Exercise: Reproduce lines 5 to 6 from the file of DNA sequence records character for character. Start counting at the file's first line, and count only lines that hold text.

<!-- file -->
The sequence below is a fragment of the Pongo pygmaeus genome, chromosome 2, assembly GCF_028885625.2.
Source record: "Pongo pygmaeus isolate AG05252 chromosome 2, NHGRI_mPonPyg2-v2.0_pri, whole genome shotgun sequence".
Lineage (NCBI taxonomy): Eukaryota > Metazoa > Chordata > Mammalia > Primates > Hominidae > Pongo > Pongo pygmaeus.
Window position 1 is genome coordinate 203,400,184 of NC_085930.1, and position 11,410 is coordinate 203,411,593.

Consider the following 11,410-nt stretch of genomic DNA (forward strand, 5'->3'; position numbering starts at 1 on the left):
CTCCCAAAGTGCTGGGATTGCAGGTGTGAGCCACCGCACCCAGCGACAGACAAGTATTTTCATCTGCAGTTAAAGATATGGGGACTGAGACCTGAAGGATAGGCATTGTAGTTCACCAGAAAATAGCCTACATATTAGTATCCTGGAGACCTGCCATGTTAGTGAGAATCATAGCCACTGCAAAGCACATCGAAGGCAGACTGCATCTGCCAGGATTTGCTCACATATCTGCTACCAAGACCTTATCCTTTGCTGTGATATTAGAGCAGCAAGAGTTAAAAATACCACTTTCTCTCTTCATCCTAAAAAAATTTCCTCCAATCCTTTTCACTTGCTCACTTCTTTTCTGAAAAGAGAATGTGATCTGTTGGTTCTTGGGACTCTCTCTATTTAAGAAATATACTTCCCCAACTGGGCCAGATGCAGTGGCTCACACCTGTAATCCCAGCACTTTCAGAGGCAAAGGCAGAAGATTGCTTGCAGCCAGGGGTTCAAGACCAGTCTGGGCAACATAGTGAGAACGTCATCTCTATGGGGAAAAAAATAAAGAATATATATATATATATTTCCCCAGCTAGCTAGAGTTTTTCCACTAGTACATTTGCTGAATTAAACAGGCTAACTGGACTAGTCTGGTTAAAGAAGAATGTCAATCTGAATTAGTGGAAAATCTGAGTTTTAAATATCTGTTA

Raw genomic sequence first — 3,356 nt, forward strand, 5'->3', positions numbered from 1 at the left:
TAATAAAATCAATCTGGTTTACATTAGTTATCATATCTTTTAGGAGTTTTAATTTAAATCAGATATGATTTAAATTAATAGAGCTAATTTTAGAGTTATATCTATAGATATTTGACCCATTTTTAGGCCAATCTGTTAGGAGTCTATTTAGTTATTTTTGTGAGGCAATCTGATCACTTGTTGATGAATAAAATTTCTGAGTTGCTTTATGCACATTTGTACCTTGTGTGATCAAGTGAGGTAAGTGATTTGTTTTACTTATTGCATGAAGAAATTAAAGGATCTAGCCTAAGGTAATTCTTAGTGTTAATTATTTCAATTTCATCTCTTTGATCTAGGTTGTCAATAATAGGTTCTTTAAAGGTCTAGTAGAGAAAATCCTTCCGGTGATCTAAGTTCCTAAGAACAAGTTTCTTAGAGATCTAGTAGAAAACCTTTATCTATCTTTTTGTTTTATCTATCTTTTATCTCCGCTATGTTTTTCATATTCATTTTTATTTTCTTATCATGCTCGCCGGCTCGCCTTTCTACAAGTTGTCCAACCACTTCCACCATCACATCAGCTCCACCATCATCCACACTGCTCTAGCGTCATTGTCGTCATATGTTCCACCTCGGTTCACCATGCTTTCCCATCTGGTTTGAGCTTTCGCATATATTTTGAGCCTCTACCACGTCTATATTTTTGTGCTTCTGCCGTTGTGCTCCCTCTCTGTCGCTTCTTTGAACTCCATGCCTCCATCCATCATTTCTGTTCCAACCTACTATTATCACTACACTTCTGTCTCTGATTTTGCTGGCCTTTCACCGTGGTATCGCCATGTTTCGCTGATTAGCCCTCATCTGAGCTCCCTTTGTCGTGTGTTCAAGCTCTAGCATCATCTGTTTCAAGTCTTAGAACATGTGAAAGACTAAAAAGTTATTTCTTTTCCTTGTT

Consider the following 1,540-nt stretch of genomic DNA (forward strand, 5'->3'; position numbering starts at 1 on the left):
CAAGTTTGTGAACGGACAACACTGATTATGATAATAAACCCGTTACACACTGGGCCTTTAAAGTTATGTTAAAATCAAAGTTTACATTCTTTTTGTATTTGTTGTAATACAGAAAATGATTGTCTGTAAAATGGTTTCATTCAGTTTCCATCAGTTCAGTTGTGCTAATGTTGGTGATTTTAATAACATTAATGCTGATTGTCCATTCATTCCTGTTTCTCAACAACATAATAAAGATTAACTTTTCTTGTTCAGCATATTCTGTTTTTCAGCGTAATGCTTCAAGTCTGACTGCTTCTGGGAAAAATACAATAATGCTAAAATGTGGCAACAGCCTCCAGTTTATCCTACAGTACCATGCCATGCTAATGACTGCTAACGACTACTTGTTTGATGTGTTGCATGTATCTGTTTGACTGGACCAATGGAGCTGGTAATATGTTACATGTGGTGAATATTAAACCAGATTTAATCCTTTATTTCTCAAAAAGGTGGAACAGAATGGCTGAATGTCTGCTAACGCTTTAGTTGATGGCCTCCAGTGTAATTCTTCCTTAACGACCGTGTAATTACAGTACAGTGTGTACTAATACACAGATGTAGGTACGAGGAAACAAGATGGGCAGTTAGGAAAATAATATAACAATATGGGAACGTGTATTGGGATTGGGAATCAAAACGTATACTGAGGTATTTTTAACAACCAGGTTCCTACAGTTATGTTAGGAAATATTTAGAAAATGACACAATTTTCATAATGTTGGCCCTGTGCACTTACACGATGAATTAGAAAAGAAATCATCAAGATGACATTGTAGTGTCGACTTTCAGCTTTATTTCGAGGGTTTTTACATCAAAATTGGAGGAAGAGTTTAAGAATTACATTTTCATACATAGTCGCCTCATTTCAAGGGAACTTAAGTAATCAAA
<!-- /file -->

Consider the following 11,410-nt stretch of genomic DNA (forward strand, 5'->3'; position numbering starts at 1 on the left):
CTCCCAAAGTGCTGGGATTGCAGGTGTGAGCCACCGCACCCAGCGACAGACAAGTATTTTCATCTGCAGTTAAAGATATGGGGACTGAGACCTGAAGGATAGGCATTGTAGTTCACCAGAAAATAGCCTACATATTAGTATCCTGGAGACCTGCCATGTTAGTGAGAATCATAGCCACTGCAAAGCACATCGAAGGCAGACTGCATCTGCCAGGATTTGCTCACATATCTGCTACCAAGACCTTATCCTTTGCTGTGATATTAGAGCAGCAAGAGTTAAAAATACCACTTTCTCTCTTCATCCTAAAAAAATTTCCTCCAATCCTTTTCACTTGCTCACTTCTTTTCTGAAAAGAGAATGTGATCTGTTGGTTCTTGGGACTCTCTCTATTTAAGAAATATACTTCCCCAACTGGGCCAGATGCAGTGGCTCACACCTGTAATCCCAGCACTTTCAGAGGCAAAGGCAGAAGATTGCTTGCAGCCAGGGGTTCAAGACCAGTCTGGGCAACATAGTGAGAACGTCATCTCTATGGGGAAAAAAATAAAGAATATATATATATATATTTCCCCAGCTAGCTAGAGTTTTTCCACTAGTACATTTGCTGAATTAAACAGGCTAACTGGACTAGTCTGGTTAAAGAAGAATGTCAATCTGAATTAGTGGAAAATCTGAGTTTTAAATATCTGTTA